[posted at my children’s book site last week]
While we are travelling in Scotland I began reading to my older boys a book I picked up here- I Rode with the Covenanters, by Kathleen Fidler. We have read several books about the Covenanters along the way (not least Douglas Bond’s wonderful Crown & Covenant trilogy), but it seemed good to read another as we were seeing so many things related to their story. I did not have any previous knowledge of this book or author, but it has been wonderful! The book gives a good portrayal of what it must have been like for many typical families of the time- conviction of faith, yet fears, economic difficulties, etc.
Tonight’s reading was especially powerful- in fact, worshipful. The main character in the book is a 14 year old boy (John) whose father and older brother go off with the Covenanters to seek justice and relief from their oppression. In the portion we read tonight John was on his way to try to catch up with the Covenanter troop to bring food to his father and brother and to see how they were doing. He finds food and shelter overnight with a poor family who are also sympathetic to the Covenanting cause (a good description of the fear and carefulness of the time is given here as well). Because the villagers realize this boy’s father is with the Covenanters they help him though they have little themselves. Then just as they are about to go to bed, the man housing John thinks to ask him if he can read. When he discovers John can read, he asks if he would mind reading to him and his wife a portion from “the Good Book”:
From a cupboard he produced a treasured Bible and placed it on the table before me.
“It is the minister’s,” he whispered to me, as though fearful lest even the walls should hear what he said. Our minister has been outed [evicted] too, but whiles he rides across the hills and gives us a reading frae the scriptures and a bit sermon, forbye. This Bible belonged to his kirk, and he leaves it with me for safety.”
I turned over the pages with reverence. “What would ye like me to read?” I asked.
“Read anywhere ye like, but I would like fine if it could be out o’ one o’ the gospels,” David replied.
“Wait! Wait! This is too guid a thing to keep to ourselves. Be ye finding the place, John, while I seek out those who would wish to hear.”
David slipped out of the door and in a few minutes he was back but not alone. With him was the man who had met me on the hills, the blacksmith, and half a dozen other men and women, who came quietly in like shadows and stood, like shadows too, just outside the circle of the candle light. They did not even disturb the sleeping bairns. When the door was shut, David tapped me on the arm and I read aloud. I commenced at the twenty-fifth chapter of St. Matthew and the thirty-first verse.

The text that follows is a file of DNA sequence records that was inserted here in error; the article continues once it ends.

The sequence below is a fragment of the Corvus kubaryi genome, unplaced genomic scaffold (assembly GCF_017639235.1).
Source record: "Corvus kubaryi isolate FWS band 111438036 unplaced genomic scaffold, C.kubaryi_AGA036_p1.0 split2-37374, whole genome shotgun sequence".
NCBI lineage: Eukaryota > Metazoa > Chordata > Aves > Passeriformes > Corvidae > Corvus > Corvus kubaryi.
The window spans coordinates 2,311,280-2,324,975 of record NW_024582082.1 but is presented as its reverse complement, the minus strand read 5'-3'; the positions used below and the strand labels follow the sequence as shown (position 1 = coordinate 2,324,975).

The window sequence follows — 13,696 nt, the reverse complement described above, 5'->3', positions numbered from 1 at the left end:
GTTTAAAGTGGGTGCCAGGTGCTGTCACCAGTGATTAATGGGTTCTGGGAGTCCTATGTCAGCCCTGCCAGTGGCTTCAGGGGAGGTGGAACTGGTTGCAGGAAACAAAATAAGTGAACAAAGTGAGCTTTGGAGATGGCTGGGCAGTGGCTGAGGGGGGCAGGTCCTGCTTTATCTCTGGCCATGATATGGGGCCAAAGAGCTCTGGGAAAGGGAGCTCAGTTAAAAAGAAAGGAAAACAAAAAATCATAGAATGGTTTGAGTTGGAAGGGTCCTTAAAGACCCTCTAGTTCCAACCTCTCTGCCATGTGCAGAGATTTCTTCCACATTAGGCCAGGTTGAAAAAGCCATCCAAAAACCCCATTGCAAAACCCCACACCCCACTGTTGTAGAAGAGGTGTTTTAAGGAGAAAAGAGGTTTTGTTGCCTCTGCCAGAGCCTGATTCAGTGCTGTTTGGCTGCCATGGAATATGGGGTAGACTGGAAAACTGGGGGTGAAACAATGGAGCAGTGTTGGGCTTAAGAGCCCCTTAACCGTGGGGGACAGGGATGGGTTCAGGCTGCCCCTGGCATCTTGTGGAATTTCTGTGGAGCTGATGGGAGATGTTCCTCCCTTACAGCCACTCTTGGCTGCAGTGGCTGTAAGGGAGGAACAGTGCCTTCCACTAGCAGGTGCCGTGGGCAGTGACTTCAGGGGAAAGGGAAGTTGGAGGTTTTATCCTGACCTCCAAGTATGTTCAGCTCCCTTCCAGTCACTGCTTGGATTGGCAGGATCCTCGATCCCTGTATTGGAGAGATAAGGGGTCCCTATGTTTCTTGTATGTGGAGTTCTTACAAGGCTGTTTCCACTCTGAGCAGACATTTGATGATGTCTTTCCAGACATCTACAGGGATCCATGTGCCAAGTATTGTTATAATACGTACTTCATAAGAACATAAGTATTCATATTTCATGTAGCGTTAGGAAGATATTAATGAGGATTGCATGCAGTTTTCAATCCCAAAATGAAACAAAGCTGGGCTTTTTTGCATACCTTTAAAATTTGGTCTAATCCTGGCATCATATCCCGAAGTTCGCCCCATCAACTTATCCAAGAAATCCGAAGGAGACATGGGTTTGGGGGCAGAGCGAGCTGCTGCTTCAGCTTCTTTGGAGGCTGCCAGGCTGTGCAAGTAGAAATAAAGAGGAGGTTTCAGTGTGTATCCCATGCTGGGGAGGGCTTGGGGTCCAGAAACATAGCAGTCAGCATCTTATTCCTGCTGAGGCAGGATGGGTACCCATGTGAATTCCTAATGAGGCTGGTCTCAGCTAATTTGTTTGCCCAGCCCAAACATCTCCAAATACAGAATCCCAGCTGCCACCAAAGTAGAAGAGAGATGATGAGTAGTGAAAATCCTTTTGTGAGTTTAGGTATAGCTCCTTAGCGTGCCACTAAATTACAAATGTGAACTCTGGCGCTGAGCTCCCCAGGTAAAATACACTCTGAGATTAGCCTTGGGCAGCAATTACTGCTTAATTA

The passage John reads is particularly poignant as these people have just taken him in and cared for him as Jesus describes in that passage.
It was a new experience for me to read before so many listeners, but I thought how my father would have done it, and I tried to carry it through in the quiet manner I know he would have done. But I could not help my voice trembling, and I was not ashamed of the great tear that fell upon the page. When I was finished there was a sigh ran round the folk, “Amen. Amen.”
They then ask John is he might lead them in prayer and he does the best he can praying as he has learned at home. With deep gratitude, the people depart as quietly as they came.
I don’t know if the excerpt captures the power of the portrayal which was no doubt heightened for us as I sat reading to my own boys having been walking through the experiences of the Covenanters together. My own voice quavered as I felt just a bit, again, of what it must be like for those whose only access to God’s Word is for someone else to read to them, for those for whom such reading is illegal- a situation which was not only true in the past but is still the case for believers in various parts of the world today. I told my boys that I have prized the opportunity for us to see so much natural beauty and history- and it is a great privilege- but that all pales in comparison with the treasure of God’s Word and the privilege of reading it as much as we want.
Lastly, in the story, as John is almost asleep he was “startled into wakefulness” as he realized he had just broken the law of the land. He had held a forbidden worship meeting and was now liable to severe punishment by his government.
For this simple thing of beauty which had been among us all, I could suffer the severest pains of the law. It would be accounted a wicked thing by the government in Edinburgh. Then suddenly I knew I had done God’s will and that it was the law that was wicked and wrong, and I cared no more. There was a lovely peace came upon me and sleep came down like a curtain.
Reminder of the treasure of God’s word and challenge to obey that word regardless- a powerful time, and lessons I pray sink deep into my own heart and those off my sons.